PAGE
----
by Abhishek Mukherjee
Many cricketers have been victim of the born-at-the-wrong-place-at-the-wrong-time syndrome, but few had to compete with as many giants of the sport as Tim Zoehrer.
Zoehrer started his career with Western Australia. He obviously had no chance there, for he got to play only when Rod Marsh was on national duty.
He broke through to the national side once Marsh retired and Australia tried out one wicketkeeper after another. His competition included Roger Woolley, Wayne Phillips, and Greg Dyer.
Of them, Woolley faded out, while Dyer was sidelined after claiming a catch that television replays had clearly revealed was wrongly claimed.
So Zoehrer had a stint of sorts. He played 10 Tests and 22 ODIs. He was a gritty batsman, a sound wicketkeeper, and had one of the loudest appeals. He also had the ability to get under the batsman's skin – and umpires.
But his international career came to a premature end by the arrival of Ian Healy. Zoehrer did tour England for the 1989 Ashes, but only as the second wicketkeeper.
Zoehrer also clashed with coach Bobby Simpson, who had accused Zoehrer of stealing a bottle of Scotch. There were also rumours of Zoehrer trying to woo *both daughters* of Simpson, something Zoehrer denied.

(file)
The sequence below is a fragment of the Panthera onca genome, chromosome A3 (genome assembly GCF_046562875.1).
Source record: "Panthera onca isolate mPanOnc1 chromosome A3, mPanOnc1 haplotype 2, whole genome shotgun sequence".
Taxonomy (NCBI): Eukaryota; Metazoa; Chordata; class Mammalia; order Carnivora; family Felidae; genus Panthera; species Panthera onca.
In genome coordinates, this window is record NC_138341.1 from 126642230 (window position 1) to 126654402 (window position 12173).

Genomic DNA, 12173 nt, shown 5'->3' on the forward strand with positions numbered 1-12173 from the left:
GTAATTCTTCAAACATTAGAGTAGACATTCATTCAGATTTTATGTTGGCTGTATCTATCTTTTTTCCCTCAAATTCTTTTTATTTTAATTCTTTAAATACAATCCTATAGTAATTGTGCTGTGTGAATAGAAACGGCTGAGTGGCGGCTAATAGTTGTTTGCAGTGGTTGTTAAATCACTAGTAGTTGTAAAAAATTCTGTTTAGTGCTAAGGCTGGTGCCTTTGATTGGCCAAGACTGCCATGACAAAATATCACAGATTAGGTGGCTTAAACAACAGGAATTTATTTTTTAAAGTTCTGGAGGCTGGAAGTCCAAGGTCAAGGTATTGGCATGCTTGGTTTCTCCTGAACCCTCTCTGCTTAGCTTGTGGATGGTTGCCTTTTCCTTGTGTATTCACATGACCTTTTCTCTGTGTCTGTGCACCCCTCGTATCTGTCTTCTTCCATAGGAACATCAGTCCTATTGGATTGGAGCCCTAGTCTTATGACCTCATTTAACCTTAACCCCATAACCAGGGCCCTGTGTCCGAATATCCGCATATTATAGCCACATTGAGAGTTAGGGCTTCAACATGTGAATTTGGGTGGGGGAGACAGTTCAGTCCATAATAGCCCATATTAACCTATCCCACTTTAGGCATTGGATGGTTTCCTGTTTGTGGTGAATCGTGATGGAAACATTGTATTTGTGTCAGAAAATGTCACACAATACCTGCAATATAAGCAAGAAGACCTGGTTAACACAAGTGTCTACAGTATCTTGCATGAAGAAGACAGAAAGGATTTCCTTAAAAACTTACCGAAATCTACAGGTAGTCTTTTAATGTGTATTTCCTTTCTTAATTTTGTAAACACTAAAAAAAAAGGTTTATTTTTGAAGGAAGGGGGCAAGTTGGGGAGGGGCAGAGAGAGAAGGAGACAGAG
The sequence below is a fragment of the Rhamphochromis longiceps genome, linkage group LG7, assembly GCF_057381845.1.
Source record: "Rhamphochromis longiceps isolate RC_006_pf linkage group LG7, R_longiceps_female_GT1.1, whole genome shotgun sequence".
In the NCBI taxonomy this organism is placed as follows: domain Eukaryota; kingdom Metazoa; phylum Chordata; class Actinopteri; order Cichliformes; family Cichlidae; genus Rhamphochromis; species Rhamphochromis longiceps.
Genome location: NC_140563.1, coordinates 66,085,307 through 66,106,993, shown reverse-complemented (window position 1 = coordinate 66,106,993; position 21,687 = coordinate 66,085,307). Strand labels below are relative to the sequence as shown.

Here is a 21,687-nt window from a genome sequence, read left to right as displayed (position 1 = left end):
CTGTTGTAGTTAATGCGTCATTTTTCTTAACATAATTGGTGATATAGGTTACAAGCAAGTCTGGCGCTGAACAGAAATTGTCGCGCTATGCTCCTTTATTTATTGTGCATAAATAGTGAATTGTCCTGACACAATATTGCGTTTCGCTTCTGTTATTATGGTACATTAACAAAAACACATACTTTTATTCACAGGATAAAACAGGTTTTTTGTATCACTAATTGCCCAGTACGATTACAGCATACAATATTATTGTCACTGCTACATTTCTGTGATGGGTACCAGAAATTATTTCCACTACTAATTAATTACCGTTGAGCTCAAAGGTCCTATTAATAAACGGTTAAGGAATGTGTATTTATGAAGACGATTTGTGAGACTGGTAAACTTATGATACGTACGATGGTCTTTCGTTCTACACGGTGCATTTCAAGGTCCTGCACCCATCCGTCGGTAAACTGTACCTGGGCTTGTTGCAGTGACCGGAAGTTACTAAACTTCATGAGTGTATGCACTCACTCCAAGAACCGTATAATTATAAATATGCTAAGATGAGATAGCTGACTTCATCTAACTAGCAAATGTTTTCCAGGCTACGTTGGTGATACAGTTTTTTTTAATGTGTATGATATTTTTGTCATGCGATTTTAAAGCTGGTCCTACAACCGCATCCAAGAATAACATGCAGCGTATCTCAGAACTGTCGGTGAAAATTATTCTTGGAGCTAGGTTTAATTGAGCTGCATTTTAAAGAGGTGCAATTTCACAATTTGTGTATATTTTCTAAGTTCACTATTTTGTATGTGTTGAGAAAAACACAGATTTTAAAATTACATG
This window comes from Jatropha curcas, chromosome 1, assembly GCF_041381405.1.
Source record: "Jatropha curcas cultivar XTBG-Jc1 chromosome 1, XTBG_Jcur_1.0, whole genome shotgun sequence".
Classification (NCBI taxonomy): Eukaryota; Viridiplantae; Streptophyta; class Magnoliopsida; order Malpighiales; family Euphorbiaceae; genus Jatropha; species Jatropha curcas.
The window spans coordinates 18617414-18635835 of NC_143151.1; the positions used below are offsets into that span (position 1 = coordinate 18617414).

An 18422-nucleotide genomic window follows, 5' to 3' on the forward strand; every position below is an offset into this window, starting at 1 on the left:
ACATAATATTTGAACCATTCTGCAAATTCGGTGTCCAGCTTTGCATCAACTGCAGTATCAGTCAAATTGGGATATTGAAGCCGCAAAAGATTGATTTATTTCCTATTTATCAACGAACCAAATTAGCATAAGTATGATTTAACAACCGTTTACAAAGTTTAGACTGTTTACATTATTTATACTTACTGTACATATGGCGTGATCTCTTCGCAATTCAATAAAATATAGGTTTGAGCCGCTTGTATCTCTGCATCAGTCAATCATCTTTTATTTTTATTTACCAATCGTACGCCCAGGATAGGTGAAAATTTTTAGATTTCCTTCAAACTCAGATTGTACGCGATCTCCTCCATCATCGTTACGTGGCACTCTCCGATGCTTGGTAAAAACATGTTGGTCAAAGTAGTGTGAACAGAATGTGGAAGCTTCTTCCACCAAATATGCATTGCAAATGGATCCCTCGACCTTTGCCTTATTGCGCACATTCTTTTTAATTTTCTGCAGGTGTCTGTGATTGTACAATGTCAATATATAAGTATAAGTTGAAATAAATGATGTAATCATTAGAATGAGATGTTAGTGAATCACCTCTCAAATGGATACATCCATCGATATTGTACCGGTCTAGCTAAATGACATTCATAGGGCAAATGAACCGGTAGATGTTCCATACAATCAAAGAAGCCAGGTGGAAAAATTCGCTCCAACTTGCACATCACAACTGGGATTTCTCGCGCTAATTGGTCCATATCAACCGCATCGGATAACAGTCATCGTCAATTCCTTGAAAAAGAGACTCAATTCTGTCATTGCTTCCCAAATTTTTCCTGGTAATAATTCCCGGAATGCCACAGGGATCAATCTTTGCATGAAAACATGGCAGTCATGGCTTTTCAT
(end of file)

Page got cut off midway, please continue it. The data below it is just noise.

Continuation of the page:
So he had to remain content with playing for his state. But even that opportunity was gone when Adam Gilchrist decided to move to Western Australia. So popular was Zoehrer that Gilchrist was booed during his first few matches by the locals.
Before that, however, Zoehrer had made one last-ditch effort to break through. He might not be the best wicketkeeper in the side, but then, he also bowled leg-breaks – so why not try to try his luck out?
So Zoehrer went to England in 1993 as second wicketkeeper, reserve to Healy, and second leg-spinner, reserve to *Shane Warne*, who broke through to Ashes cricket with The Ball of the Century on that same tour.
Obviously there was no chance.
There is, however, a footnote. While Warne's 75 wickets on the tour came at 22.64 apiece, Zoehrer's 12 came at 20.83.
He was not good enough, but you can certainly not blame him for not trying to outdo Marsh, Healy, Gilchrist, and Warne.
Born September 25, 1961.